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I have a template tag located in catalog/templatetags/catalog_tags.py, which looks like this:

register = template.Library()

@register.inclusion_tag("tags/navigation.html")
def nav_links():
    flatpage_list = FlatPage.objects.all()
    return {'flatpage_list': flatpage_list }

I have a catalog.html which has {% load catalog_tags %}, to load that tag, and is followed by an inclusion tag for my navigation, {% include "tags/navigation.html" %}.

navigation.html contains the following:

{% with flatpage_list as pages %}
{% for page in pages %}
    <a href="{{ page.url }}">{{ page.title }}</a>
{% endfor %}
{% endwith %}

But the list of flat_pages is not appearing in my navigation section. Why is that?

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2 Answers 2

up vote 2 down vote accepted

If I understand right, with your current state you have something liek this in catalog.html template:

{% load catalog_tags %}
 .....
{%  include "tags/navigation.html" %}

What this code does, is just renders the "tags/navigation.html" template, nothing more. So your custom template tag is not hit at all. To fix it, you should replace include with nav_links:

{% load catalog_tags %}
 .....
{% nav_links %}

See Django docs for reference.

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Naturally, I've read through the docs in an effort to understand but they confused me. and putting {% nav_links %} anywhere in my navigation.html just causes an 'Invalid block tag: "nav_links" error –  fildred13 Apr 16 '13 at 20:15
    
Again, that was a typo on SO, I meant nav_links. I am experimenting with your answer, will return soon. –  fildred13 Apr 16 '13 at 20:22
    
Looks like the error is somewhere else. Could you please check some obvious stuff, e.g. whether the app with the custom tag is in the INSTALLED_APPS? Do you have correct project layout (e.g. templatetags folder is named appropriately, resides on top level of application folder structure and contains __init__.py)? –  J0HN Apr 16 '13 at 20:25
    
Sorry for the delay. Your answer lead me to the solution. I did as you explained, and realized that I had misinterpreted your answer and tried to use {% nav_links %} in navigation.html instead of catalog.html, which when I thought about it made no sense so I reorganized them the way they should go and all worked out. I was simply misunderstanding how those inclusion decorators operated. Hopefully now that I get it I can read the docs again and it will make more sense. Thanks for the assistance! –  fildred13 Apr 16 '13 at 20:36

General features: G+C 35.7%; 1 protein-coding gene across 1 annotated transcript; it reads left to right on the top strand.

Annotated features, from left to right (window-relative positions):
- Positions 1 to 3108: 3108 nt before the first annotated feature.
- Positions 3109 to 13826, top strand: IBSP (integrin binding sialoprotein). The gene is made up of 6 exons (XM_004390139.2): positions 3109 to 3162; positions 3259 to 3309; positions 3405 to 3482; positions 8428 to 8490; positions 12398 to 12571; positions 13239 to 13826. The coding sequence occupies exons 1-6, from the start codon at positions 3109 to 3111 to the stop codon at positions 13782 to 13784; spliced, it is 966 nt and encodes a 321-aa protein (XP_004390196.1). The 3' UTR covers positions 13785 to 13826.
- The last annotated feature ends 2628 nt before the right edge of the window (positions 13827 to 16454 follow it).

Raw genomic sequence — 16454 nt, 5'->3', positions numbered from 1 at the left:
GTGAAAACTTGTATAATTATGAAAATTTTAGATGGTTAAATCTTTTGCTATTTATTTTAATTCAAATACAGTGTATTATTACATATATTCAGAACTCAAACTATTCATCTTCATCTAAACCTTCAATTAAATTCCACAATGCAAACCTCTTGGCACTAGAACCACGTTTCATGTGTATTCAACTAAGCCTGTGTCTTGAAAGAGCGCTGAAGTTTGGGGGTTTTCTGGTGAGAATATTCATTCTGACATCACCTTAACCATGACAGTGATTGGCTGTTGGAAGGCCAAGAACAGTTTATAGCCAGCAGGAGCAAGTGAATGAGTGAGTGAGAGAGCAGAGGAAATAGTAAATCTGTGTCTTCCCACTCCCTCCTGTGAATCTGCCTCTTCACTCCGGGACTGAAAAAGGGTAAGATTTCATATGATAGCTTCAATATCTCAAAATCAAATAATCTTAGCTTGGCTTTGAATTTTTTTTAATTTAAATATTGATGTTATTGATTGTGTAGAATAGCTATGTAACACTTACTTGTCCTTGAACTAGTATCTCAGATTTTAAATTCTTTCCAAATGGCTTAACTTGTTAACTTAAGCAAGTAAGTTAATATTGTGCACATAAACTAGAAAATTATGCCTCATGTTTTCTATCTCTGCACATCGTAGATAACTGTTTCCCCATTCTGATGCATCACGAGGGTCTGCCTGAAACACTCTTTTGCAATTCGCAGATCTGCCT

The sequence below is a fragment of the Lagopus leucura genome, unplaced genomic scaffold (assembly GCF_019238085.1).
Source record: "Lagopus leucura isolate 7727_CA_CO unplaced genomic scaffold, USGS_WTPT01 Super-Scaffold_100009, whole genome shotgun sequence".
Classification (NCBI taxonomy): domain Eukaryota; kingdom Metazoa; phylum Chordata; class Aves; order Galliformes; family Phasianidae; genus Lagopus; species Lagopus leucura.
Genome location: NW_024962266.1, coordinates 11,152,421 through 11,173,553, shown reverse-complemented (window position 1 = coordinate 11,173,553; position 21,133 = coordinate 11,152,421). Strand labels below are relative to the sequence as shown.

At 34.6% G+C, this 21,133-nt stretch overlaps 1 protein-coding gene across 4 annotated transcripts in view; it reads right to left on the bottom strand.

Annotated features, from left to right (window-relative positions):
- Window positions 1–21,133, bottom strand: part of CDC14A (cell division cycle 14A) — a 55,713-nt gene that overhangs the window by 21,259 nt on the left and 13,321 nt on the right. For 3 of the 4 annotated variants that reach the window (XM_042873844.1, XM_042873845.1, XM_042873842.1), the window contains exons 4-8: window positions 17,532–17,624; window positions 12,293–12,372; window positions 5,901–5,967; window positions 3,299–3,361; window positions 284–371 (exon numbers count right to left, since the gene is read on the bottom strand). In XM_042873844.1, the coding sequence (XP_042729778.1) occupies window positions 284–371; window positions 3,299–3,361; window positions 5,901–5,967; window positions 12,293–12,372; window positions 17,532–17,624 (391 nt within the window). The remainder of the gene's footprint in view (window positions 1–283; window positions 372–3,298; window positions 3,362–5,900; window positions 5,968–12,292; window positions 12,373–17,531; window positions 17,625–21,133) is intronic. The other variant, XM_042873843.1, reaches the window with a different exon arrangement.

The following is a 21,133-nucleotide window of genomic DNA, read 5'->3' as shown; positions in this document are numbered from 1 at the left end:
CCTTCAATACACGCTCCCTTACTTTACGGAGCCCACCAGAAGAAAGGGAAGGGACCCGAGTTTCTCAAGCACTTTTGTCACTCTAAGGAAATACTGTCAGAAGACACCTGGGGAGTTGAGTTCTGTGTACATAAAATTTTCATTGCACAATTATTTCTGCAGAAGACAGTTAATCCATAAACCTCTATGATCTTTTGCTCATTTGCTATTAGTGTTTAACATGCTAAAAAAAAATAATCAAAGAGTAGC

Not sure if it's just a copy paste error or not but return {'flatpage_list': flatpage_list isn't closed properly return {'flatpage_list': flatpage_list}

Also could this be something more suited for a context processor?


EDIT: After reading the other answer, I realized what you are trying to do, when you were using the {% include ... %} tag it seemed like you just wanted to populate the flatpage_list

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Context processor would do the trick, but custom template tags is somewhat more appropriate for this type of task, as with processor you only get a context variable in all the templates, but you still have to use it somehow. Custom inclusion tags addresses both providing and consuming data. –  J0HN Apr 16 '13 at 20:18
    
Yea, I thought that since he was also calling {% include "tags/navigation.html" %} that he was trying to use the custom tags to simply populate the list. –  Ngenator Apr 16 '13 at 20:21
    
Copy and paste error indeed. Edited. –  fildred13 Apr 16 '13 at 20:21

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